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Learning on the Shop Floor

Historical Perspectives on Apprenticeship

Edited by Bert de Munck, Steven L. Kaplan and Hugo Soly

242 pages, 4 figs, 14 tables, index

ISBN  978-1-84545-341-1 $120.00/£85.00 Hb Published (December 2007)


Hb   Recommend to your Library

Apprenticeship or vocational training is a subject of lively debate. Economic historians tend to see apprenticeship as a purely economic phenomenon, as an ‘incomplete contract’ in need of legal and institutional enforcement mechanisms. The contributors to this volume have adopted a broader perspective. They regard learning on the shop floor as a complex social and cultural process, to be situated in an ever-changing historical context. The results are surprising. The authors convincingly show that research on apprenticeship and learning on the shop floor is intimately associated with migration patterns, family economy and household strategies, gender perspectives, urban identities and general educational and pedagogical contexts.

Bert De Munck is Lecturer in the Department of History at the University of Antwerp, Belgium, where he teaches social and economic history of the early modern period, history and social theory, and European ethnology and heritage. His research focuses on the history of craft guilds, ‘social capital’ and vocational education.

Steven L. Kaplan is Professor of European History at Cornell University. He published Les ventres de Paris. Pouvoir et approvisionnement dans la France d’Ancien Régime (Fayard, 1988), Le meilleur pain du monde. Les boulangers de Paris au XVIIIe siècle (Fayard, 1996), La fin des corporations (Fayard, 2001) and (as editor, with Philippe Minard) La France, malade du corporatisme(2004).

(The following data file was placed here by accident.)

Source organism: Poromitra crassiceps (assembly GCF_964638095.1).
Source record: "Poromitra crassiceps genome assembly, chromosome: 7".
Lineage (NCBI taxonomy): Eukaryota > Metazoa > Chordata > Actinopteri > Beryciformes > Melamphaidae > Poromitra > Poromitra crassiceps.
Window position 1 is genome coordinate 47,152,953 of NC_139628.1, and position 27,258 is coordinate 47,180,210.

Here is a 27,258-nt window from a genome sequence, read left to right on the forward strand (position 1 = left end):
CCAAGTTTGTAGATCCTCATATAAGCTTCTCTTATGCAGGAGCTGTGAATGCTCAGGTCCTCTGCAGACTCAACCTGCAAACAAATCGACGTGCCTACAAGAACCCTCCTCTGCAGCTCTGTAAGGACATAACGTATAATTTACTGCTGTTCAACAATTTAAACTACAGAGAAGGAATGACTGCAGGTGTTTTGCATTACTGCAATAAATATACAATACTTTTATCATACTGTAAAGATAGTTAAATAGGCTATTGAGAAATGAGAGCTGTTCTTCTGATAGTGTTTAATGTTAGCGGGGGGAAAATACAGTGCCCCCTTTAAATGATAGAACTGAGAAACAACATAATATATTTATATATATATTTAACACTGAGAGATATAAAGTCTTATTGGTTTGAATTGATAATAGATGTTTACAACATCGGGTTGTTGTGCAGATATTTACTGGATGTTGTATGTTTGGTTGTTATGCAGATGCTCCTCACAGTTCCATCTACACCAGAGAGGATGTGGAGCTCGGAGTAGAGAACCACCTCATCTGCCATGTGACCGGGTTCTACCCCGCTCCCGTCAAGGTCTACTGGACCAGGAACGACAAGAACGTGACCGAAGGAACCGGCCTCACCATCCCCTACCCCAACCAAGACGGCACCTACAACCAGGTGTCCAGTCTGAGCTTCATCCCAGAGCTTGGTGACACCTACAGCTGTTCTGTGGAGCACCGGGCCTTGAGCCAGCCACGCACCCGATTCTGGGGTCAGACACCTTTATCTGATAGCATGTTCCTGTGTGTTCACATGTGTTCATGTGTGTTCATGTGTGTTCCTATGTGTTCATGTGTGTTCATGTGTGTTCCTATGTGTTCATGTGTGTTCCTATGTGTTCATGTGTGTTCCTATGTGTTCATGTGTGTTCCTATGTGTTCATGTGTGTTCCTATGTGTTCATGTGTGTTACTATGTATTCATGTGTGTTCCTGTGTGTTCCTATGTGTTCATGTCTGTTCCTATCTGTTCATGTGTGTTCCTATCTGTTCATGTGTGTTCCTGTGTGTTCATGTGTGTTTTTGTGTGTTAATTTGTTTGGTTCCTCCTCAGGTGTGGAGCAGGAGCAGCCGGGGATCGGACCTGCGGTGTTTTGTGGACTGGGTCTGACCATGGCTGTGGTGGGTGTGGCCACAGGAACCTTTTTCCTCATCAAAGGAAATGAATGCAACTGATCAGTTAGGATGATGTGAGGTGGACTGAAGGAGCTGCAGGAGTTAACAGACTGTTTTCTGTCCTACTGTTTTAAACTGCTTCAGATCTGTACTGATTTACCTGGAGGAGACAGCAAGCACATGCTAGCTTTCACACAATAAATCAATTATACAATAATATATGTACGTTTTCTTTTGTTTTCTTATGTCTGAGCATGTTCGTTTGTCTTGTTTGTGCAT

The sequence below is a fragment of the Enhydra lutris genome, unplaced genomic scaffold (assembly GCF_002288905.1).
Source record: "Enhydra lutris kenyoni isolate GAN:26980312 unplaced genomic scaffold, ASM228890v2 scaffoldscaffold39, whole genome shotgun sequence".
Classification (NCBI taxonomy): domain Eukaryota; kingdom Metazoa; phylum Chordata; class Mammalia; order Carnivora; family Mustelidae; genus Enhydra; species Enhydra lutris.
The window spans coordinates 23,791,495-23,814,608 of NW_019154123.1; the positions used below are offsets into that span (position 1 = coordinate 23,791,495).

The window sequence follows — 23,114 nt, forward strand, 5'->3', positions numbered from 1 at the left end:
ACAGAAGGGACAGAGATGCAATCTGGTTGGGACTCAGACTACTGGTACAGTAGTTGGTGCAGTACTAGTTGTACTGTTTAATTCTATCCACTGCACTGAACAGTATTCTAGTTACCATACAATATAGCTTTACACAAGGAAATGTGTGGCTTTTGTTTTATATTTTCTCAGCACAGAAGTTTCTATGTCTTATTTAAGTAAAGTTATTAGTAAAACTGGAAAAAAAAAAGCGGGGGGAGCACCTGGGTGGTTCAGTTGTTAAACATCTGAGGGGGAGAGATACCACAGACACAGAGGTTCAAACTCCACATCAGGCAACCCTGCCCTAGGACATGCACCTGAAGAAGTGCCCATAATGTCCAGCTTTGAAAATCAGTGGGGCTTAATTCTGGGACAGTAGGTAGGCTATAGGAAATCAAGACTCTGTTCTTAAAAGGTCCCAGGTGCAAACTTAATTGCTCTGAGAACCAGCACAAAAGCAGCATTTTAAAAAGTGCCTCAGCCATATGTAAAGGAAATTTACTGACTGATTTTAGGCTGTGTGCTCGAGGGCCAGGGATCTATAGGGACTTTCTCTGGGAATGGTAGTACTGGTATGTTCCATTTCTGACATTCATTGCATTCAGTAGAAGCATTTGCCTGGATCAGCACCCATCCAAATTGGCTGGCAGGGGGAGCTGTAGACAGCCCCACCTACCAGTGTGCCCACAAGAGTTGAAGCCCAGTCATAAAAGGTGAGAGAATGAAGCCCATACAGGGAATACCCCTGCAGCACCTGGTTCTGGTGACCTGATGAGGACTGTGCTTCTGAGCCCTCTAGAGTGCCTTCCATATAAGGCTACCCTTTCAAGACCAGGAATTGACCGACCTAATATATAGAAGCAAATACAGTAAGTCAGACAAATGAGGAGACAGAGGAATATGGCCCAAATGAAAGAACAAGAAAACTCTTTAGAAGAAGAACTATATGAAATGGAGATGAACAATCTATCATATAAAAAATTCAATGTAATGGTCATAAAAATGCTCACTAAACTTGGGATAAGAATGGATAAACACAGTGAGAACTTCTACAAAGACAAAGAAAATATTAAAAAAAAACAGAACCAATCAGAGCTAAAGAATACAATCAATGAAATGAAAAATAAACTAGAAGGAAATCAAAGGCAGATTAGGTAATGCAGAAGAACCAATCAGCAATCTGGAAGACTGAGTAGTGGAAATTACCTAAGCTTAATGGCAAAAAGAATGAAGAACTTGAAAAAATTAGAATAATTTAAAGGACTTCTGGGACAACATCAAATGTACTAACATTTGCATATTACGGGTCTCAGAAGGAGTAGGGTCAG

Hugo Soly is Professor of Early Modern History and Director of the Centre for Historical Research into Urban Transformations at the Vrije Universiteit Brussel, Belgium. His writings focus on five major areas – urban development, poverty and poor relief, ‘deviant’ behaviour, industrialization, and craft guilds. Currently he is working on perceptions of work in pre-industrial Europe.

Series: Volume 12, International Studies in Social History
Subject: Economic History Refugee & Migration Studies Gender Studies
Area:

LC: HD4881 .L43 2007

BL: YC.2009.a.1934

BISAC: HIS000000 HISTORY/General; BUS023000 BUSINESS & ECONOMICS/Economic History

BIC: KCZ Economic history; JFFN Migration, immigration & emigration




Contents

List of Figures and Tables
Preface

Introduction Chapter 1. ‘Learning on the Shop Floor’ in Historical Perspective
Bert De Munck and Hugo Soly

PART I: BETWEEN SCHOOL AND HOUSEHOLD

Chapter 2. Apprentices, Servants and Other Workers: Apprenticeship in Japan
Mary Louise Nagata

Chapter 3. From School to Workshop: Pre-training and Apprenticeship in Old Regime France
Clare Crowston

PART II: BETWEEN CONTRACT AND PRACTICE

Chapter 4. Apprenticeship and Guild Control in the Netherlands, c.1450–1800
Karel Davids

Chapter 5. Construction and Reproduction: The Training and Skills of Antwerp Cabinetmakers in the Sixteenth and Seventeenth Centuries
Bert De Munck

Chapter 6. Learning by Brewing: Apprenticeship and the English Brewing Industry in the Late Victorian and Early Edwardian Period
Jonathan Reinarz

PART III: SOCIAL AND CULTURAL CONTEXTS

Chapter 7. Silk Weaver and Purse Maker Apprentices in Eighteenth- and Nineteenth-Century Vienna
Annemarie Steidl

Chapter 8. Social Mobility and Apprenticeship in Late Medieval Flanders
Peter Stabel

Chapter 9. Apprentices in the German and Austrian Crafts in Early Modern Times: Apprentices as Wage Earners?
Reinhold Reith

Conclusion Chapter 10. Reconsidering Apprenticeship: Afterthoughts
Steven L. Kaplan

Notes on Contributors
Index

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